The tendency towards thermal convection depends on the vertical profile of temperatures and the consequent vertical static instability of the layer, To understand this, it is helpful first to consider the concept of 'instability' in general.
A situation is said to be 'unstable' if a small disturbance automatically becomes amplified. The traditional example is a marble on an upturned saucer: a slight displacement of the marble to one side leads to an accelerating movement in the same direction. Conversely, a 'stable' situation resembles a marble on a saucer placed normally, where a slight temporary displacement, or even a large one, is followed by the marble rolling back to its initial position, the status quo is restored. So the saucer's shape aggravates any disturbance in the unstable case, whereas the shape hinders change in the stable case. Between the stable case and the unstable, there is the situation of neutral stability. An example is a marble on a level table, where a disturbance leads to displacement but then there is neither acceleration onwards nor restoration to the original position.
The atmosphere is stable in the first five types of uplift mentioned above and therefore resists uplift. But it is statically unstable in the case of uplift due to thermal convection.
Other examples of stable, unstable or neutral conditions are found in nature, in human society, in the oceans (Chapter 11)—in fact, everywhere. Some cases of instability have been mentioned already. For instance, there is the effect of any extra melting at the edge of Arctic ice, which reduces the albedo there (Table 2.3), causing greater absorption of solar energy and hence an increase of local heating and therefore even more melting. Hence, melting leads to more melting. Or there is the case of global warming, leading to increased oceanic evaporation (Section 4.3), hence more rainfall, more vegetation and therefore a reduction of the albedo of land surfaces, greater absorption of sunshine and consequently more warming. Other cases are considered in Note 7.A and in Section 7.4. In every instance, there is a circular chain of events, with each cycle augmenting the earlier change.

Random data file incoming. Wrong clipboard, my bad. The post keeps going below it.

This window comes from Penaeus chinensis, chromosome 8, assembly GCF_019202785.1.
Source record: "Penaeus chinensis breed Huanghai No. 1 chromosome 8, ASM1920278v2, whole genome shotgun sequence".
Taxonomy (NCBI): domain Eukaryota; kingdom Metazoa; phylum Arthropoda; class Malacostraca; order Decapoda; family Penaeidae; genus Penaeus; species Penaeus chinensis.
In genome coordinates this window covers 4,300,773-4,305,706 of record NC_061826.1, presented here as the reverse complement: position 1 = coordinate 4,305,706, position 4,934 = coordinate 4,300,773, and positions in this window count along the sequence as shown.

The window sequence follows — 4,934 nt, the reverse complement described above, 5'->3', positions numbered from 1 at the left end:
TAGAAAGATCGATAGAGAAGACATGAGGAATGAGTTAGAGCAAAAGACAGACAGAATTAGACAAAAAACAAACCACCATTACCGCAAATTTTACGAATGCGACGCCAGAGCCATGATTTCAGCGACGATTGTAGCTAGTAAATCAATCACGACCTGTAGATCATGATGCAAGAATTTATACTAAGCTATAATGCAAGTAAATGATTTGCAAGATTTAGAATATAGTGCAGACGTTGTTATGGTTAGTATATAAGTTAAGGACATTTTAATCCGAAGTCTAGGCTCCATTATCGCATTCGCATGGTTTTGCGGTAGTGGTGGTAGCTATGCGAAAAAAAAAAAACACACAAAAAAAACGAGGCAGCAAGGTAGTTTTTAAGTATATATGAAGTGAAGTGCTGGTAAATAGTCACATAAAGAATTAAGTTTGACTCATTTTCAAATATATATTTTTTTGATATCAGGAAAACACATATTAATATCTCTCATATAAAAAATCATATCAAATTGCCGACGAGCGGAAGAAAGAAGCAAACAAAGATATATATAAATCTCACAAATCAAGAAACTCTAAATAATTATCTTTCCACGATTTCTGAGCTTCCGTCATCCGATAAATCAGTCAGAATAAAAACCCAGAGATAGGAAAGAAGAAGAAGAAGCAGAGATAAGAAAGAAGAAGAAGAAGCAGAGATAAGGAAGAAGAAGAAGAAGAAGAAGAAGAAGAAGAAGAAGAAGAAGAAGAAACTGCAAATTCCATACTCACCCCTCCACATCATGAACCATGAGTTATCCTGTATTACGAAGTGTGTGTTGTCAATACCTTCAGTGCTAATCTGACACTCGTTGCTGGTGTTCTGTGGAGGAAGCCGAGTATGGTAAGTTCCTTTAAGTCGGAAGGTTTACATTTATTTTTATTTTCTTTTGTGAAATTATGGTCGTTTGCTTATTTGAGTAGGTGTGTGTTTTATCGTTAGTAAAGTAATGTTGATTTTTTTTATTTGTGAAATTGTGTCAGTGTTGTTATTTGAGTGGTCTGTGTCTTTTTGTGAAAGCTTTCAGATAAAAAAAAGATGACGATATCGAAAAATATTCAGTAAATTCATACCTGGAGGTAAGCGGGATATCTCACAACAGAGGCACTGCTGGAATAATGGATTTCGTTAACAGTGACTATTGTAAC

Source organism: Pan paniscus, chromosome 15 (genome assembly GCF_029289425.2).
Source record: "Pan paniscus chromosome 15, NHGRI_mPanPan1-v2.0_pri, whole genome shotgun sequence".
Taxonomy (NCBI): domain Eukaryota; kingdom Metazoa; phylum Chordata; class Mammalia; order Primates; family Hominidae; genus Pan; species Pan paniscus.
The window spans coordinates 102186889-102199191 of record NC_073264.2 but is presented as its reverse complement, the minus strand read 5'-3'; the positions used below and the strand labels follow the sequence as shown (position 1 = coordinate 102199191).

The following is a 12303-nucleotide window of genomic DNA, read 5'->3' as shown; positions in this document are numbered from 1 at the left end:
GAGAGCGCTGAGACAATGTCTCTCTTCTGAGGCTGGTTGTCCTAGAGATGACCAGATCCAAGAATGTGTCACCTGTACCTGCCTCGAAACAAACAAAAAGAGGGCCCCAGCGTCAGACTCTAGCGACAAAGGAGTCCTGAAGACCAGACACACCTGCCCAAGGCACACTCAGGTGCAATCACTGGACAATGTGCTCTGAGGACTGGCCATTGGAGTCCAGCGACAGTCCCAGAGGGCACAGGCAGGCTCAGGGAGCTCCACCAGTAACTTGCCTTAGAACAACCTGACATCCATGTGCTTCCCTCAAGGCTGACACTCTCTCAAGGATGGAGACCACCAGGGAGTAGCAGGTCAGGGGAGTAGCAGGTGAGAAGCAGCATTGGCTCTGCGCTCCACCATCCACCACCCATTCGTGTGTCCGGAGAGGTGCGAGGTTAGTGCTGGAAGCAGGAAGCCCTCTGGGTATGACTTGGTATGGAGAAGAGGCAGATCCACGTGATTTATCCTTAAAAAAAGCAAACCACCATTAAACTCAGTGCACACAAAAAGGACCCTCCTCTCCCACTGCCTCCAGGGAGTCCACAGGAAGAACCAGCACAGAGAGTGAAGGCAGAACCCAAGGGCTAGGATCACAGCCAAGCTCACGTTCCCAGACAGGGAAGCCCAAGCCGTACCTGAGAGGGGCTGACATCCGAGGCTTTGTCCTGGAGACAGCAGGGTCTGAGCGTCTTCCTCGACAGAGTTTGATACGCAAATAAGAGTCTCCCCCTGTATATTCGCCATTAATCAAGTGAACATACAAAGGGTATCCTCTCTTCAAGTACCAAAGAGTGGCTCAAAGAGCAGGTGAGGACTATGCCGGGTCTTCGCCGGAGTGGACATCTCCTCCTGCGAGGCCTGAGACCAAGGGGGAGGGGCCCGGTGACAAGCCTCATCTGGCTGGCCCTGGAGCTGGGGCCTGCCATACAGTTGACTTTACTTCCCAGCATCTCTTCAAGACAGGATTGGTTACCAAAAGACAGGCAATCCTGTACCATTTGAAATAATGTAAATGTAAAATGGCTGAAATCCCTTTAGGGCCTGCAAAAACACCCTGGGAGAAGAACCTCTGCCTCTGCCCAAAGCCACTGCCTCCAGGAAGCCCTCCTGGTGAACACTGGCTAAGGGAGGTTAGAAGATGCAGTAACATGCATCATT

Stable situations have been mentioned previously too, where the tendency is towards restoring the original state. The Urey effect (Section 1.2) concerns the way in which ultraviolet light forms oxygen from water, but then the oxygen that is created itself obscures the UV and thus inhibits further formation of the gas. Secondly, any global cooling would increase the wavelength of the ground's longwave radiation (Note 2.B), which would therefore pass less readily through the atmospheric window (Note 2.H), so that the world would warm up again. Stable situations lead to curtailment of the initial fluctuation, not reinforcement.
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